Charles J. ALBERT Jr. et al., Respondents, v. WILLIAMS LUBRICANTS, INC., Respondent-Appellant, Northgate Ford, Inc., Doing Business as Corey's Northgate Ford Mazda, Appellant.
Appeal from an order of the Supreme Court (Relihan Jr., J.), entered August 12, 2005 in Broome County, which, inter alia, partially denied defendants' motions for summary judgment dismissing the complaint.
In December 1997, plaintiff Charles J. Albert Jr. (hereinafter plaintiff) was injured when the ladder on which he was working slid down a wall in an automobile dealership owned by defendant Northgate Ford, Inc. At that time, plaintiff was employed by Midstate Fuel Storage Systems, which had been hired by defendant Williams Lubricants, Inc. to install lubrication equipment on Northgate's property.1 On the day of the accident, plaintiff and his coworker had one extension ladder and two eight-foot sets of scaffolding which were provided by Midstate at the request of plaintiff's coworker. Plaintiff's job entailed running the pipe along the ceiling of one room through a hole in the wall to the adjoining room where it would be screwed into place. Plaintiff and his coworker began by working in the same room with one ladder and later decided to work on opposite sides of the wall in order to run the pipe through the wall. Deciding that they needed two ladders, they took the extension ladder apart. Plaintiff used the extension portion of the ladder on his side of the wall which had rounded, capped fiberglass ends that could not rest flat on the ground. His coworker used the main portion of the ladder which was equipped with rubber “feet” to rest solidly on the ground. When plaintiff reached a height of approximately three rungs from the top, the bottom of his portion of the ladder slid out while the top of the ladder slid down the wall, causing his injuries.
Plaintiff and his wife, derivatively, commenced this action alleging violations of Labor Law §§ 200, 240(1), § 241(6) and common-law negligence. Northgate interposed a cross claim against Williams for common-law indemnification and, after discovery, Williams moved for summary judgment to dismiss both the complaint and the cross claim. Northgate also moved for summary judgment. Supreme Court dismissed plaintiffs' cause of action pursuant to Labor Law § 200 as well as Northgate's cross claim for indemnification against Williams. It did, however, deny defendants' motions for dismissal of plaintiffs' claims under Labor Law § 240(1) and § 241(6). Northgate and Williams appeal.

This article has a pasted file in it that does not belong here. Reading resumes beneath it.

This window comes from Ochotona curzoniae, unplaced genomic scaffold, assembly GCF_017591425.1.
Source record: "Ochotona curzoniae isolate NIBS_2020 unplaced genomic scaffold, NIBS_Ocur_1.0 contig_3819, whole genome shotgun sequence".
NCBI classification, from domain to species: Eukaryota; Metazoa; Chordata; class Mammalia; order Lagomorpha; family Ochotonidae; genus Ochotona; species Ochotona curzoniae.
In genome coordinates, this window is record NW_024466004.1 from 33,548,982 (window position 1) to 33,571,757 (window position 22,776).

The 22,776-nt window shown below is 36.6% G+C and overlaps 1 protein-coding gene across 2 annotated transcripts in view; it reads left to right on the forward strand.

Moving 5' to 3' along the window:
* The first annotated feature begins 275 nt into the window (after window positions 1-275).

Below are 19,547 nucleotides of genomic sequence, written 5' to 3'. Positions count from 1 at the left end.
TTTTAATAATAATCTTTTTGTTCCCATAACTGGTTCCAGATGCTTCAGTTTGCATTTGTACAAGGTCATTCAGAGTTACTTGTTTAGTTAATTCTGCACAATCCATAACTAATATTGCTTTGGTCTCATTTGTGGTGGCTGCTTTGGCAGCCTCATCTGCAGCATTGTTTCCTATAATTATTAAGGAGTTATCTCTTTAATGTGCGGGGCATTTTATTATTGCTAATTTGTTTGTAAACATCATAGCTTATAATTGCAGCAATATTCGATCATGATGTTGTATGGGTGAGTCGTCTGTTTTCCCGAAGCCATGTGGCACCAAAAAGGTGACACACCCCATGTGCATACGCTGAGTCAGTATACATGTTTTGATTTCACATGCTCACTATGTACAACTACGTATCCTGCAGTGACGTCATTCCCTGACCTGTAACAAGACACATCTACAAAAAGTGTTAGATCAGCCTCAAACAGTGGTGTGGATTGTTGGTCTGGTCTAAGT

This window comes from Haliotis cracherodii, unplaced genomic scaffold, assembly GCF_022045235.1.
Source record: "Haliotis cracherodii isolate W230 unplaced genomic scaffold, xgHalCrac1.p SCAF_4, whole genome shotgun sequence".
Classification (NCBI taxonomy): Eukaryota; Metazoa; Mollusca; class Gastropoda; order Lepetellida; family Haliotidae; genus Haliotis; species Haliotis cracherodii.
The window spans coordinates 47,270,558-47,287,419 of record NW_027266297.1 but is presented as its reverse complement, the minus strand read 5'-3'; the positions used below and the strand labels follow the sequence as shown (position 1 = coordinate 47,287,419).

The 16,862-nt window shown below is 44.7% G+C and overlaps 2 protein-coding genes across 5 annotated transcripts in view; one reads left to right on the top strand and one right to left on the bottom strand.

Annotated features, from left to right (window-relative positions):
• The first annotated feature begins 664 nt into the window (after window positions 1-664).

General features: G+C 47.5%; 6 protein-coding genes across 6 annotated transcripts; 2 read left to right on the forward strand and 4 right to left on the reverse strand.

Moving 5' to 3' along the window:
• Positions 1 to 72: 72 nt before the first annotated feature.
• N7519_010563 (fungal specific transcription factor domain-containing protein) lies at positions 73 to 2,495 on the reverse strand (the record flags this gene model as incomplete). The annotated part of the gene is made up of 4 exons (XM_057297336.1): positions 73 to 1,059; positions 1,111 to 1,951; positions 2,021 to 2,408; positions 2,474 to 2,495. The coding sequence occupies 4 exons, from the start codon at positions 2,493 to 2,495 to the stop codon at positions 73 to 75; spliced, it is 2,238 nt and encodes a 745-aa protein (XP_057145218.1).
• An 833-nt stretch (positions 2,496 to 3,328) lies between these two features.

For liability to be found under Labor Law § 240, “the owner or contractor must breach the statutory duty ․ to provide a worker with adequate safety devices, and this breach must proximately cause the worker's injuries” (Robinson v. East Med. Ctr., 6 N.Y.3d 550, 554, 814 N.Y.S.2d 589, 847 N.E.2d 1162  ). However, “[w]here a ‘plaintiff's actions [are] the sole proximate cause of his [or her] injuries, ․ liability under Labor Law § 240(1) [does] not attach’ ” (id. at 554, 814 N.Y.S.2d 589, 847 N.E.2d 1162, quoting Weininger v. Hagedorn & Co., 91 N.Y.2d 958, 960, 672 N.Y.S.2d 840, 695 N.E.2d 709 ; see Blake v. Neighborhood Hous. Servs. of N.Y. City, 1 N.Y.3d 280, 290-292, 771 N.Y.S.2d 484, 803 N.E.2d 757  ). Such actions may include the failure to use or the misuse of an otherwise adequate safety device (see Robinson v. East Med. Ctr., supra at 554, 814 N.Y.S.2d 589, 847 N.E.2d 1162; compare Morin v. Machnick Bldrs., 4 A.D.3d 668, 669, 772 N.Y.S.2d 388  ).
In the verified bill of particulars, plaintiffs set forth the inadequacies of the ladder provided as well as a lack of scaffolding, which was later contradicted by plaintiff's own pretrial testimony. Despite plaintiff's later contentions that the use of the scaffolding was prevented by the obstructions in the room, the issue is irrelevant since there was no evidence that the ladder was otherwise defective or inadequate to perform the job such that another safety device was required (see Blake v. Neighborhood Hous. Servs. of N.Y. City, supra at 283, 290, 771 N.Y.S.2d 484, 803 N.E.2d 757).